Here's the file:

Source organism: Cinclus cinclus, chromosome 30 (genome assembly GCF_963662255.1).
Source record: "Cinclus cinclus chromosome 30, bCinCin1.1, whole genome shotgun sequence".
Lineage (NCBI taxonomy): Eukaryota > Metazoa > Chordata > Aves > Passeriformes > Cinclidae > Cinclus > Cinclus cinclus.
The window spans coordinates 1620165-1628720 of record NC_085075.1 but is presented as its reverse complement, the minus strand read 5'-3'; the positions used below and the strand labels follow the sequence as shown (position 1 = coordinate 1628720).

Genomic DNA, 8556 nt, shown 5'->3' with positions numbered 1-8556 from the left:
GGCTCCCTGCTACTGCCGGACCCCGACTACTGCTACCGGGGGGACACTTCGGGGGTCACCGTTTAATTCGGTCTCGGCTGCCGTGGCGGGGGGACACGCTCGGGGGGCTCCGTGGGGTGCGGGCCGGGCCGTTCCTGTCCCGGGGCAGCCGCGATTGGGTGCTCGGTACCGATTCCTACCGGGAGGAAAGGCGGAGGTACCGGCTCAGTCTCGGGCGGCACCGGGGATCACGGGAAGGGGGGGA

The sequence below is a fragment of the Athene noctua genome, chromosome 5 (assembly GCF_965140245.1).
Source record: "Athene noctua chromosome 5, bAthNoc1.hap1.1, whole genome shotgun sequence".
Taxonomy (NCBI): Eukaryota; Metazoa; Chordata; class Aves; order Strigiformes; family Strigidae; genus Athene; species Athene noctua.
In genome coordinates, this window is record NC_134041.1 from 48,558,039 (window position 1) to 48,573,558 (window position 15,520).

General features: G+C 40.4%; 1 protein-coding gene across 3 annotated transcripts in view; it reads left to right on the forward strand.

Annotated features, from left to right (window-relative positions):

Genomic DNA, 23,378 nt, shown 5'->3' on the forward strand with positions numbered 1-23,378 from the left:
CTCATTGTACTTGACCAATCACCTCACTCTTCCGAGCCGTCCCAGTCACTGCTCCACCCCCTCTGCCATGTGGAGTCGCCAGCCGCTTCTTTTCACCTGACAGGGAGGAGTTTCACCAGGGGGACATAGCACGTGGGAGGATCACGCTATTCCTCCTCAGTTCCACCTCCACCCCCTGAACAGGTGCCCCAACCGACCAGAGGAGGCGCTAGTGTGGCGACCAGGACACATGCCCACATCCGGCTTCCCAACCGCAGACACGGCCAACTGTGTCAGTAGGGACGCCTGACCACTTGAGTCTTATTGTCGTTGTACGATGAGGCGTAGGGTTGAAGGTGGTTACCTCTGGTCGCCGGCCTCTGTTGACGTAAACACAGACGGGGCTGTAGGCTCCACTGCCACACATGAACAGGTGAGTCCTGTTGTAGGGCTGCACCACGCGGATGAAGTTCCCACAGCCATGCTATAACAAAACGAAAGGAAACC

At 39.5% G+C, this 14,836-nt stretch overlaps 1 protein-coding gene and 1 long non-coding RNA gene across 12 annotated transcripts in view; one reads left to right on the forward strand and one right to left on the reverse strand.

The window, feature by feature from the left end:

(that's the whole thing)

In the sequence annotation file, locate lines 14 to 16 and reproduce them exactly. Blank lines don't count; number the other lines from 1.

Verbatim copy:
CTCATTGTACTTGACCAATCACCTCACTCTTCCGAGCCGTCCCAGTCACTGCTCCACCCCCTCTGCCATGTGGAGTCGCCAGCCGCTTCTTTTCACCTGACAGGGAGGAGTTTCACCAGGGGGACATAGCACGTGGGAGGATCACGCTATTCCTCCTCAGTTCCACCTCCACCCCCTGAACAGGTGCCCCAACCGACCAGAGGAGGCGCTAGTGTGGCGACCAGGACACATGCCCACATCCGGCTTCCCAACCGCAGACACGGCCAACTGTGTCAGTAGGGACGCCTGACCACTTGAGTCTTATTGTCGTTGTACGATGAGGCGTAGGGTTGAAGGTGGTTACCTCTGGTCGCCGGCCTCTGTTGACGTAAACACAGACGGGGCTGTAGGCTCCACTGCCACACATGAACAGGTGAGTCCTGTTGTAGGGCTGCACCACGCGGATGAAGTTCCCACAGCCATGCTATAACAAAACGAAAGGAAACC

At 39.5% G+C, this 14,836-nt stretch overlaps 1 protein-coding gene and 1 long non-coding RNA gene across 12 annotated transcripts in view; one reads left to right on the forward strand and one right to left on the reverse strand.

The window, feature by feature from the left end: